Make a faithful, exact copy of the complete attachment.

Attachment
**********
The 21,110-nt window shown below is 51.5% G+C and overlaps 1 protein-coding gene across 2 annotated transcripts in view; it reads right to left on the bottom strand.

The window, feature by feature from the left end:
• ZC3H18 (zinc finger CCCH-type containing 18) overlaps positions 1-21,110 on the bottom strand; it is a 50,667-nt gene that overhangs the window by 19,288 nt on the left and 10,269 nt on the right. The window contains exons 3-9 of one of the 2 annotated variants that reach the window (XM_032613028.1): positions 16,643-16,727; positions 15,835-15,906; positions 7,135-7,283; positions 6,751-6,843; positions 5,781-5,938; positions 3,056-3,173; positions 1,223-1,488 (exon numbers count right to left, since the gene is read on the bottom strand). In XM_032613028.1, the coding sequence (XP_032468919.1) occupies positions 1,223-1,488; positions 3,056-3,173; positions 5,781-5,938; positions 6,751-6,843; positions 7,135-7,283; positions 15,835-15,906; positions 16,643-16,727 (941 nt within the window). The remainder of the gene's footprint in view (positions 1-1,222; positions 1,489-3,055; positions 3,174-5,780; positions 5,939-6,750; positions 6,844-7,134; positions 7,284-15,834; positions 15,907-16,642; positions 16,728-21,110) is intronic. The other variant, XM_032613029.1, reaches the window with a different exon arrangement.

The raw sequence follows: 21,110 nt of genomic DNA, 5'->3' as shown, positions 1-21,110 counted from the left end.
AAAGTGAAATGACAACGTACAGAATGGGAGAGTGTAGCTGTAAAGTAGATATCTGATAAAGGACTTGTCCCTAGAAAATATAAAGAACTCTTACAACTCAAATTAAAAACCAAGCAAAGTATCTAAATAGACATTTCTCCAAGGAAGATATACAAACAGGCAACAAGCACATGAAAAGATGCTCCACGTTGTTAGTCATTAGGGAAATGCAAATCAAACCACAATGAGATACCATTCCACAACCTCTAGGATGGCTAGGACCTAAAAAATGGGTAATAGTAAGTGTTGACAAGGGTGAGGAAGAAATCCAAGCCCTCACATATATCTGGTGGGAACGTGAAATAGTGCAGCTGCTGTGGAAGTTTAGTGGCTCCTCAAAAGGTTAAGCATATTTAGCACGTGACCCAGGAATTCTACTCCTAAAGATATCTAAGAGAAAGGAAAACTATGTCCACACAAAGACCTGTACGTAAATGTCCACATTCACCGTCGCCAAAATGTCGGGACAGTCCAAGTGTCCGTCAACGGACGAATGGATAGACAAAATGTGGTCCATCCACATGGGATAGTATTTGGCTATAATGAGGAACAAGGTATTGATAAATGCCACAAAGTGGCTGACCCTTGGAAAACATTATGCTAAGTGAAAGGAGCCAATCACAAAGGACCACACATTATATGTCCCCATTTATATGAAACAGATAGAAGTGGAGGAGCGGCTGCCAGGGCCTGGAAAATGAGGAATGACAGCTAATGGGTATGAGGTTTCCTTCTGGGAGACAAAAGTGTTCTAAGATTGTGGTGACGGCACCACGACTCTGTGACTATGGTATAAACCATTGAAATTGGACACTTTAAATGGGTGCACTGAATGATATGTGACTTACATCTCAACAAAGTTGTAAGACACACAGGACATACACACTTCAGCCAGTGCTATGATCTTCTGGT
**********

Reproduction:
The 21,110-nt window shown below is 51.5% G+C and overlaps 1 protein-coding gene across 2 annotated transcripts in view; it reads right to left on the bottom strand.

The window, feature by feature from the left end:
• ZC3H18 (zinc finger CCCH-type containing 18) overlaps positions 1-21,110 on the bottom strand; it is a 50,667-nt gene that overhangs the window by 19,288 nt on the left and 10,269 nt on the right. The window contains exons 3-9 of one of the 2 annotated variants that reach the window (XM_032613028.1): positions 16,643-16,727; positions 15,835-15,906; positions 7,135-7,283; positions 6,751-6,843; positions 5,781-5,938; positions 3,056-3,173; positions 1,223-1,488 (exon numbers count right to left, since the gene is read on the bottom strand). In XM_032613028.1, the coding sequence (XP_032468919.1) occupies positions 1,223-1,488; positions 3,056-3,173; positions 5,781-5,938; positions 6,751-6,843; positions 7,135-7,283; positions 15,835-15,906; positions 16,643-16,727 (941 nt within the window). The remainder of the gene's footprint in view (positions 1-1,222; positions 1,489-3,055; positions 3,174-5,780; positions 5,939-6,750; positions 6,844-7,134; positions 7,284-15,834; positions 15,907-16,642; positions 16,728-21,110) is intronic. The other variant, XM_032613029.1, reaches the window with a different exon arrangement.

The raw sequence follows: 21,110 nt of genomic DNA, 5'->3' as shown, positions 1-21,110 counted from the left end.
AAAGTGAAATGACAACGTACAGAATGGGAGAGTGTAGCTGTAAAGTAGATATCTGATAAAGGACTTGTCCCTAGAAAATATAAAGAACTCTTACAACTCAAATTAAAAACCAAGCAAAGTATCTAAATAGACATTTCTCCAAGGAAGATATACAAACAGGCAACAAGCACATGAAAAGATGCTCCACGTTGTTAGTCATTAGGGAAATGCAAATCAAACCACAATGAGATACCATTCCACAACCTCTAGGATGGCTAGGACCTAAAAAATGGGTAATAGTAAGTGTTGACAAGGGTGAGGAAGAAATCCAAGCCCTCACATATATCTGGTGGGAACGTGAAATAGTGCAGCTGCTGTGGAAGTTTAGTGGCTCCTCAAAAGGTTAAGCATATTTAGCACGTGACCCAGGAATTCTACTCCTAAAGATATCTAAGAGAAAGGAAAACTATGTCCACACAAAGACCTGTACGTAAATGTCCACATTCACCGTCGCCAAAATGTCGGGACAGTCCAAGTGTCCGTCAACGGACGAATGGATAGACAAAATGTGGTCCATCCACATGGGATAGTATTTGGCTATAATGAGGAACAAGGTATTGATAAATGCCACAAAGTGGCTGACCCTTGGAAAACATTATGCTAAGTGAAAGGAGCCAATCACAAAGGACCACACATTATATGTCCCCATTTATATGAAACAGATAGAAGTGGAGGAGCGGCTGCCAGGGCCTGGAAAATGAGGAATGACAGCTAATGGGTATGAGGTTTCCTTCTGGGAGACAAAAGTGTTCTAAGATTGTGGTGACGGCACCACGACTCTGTGACTATGGTATAAACCATTGAAATTGGACACTTTAAATGGGTGCACTGAATGATATGTGACTTACATCTCAACAAAGTTGTAAGACACACAGGACATACACACTTCAGCCAGTGCTATGATCTTCTGGT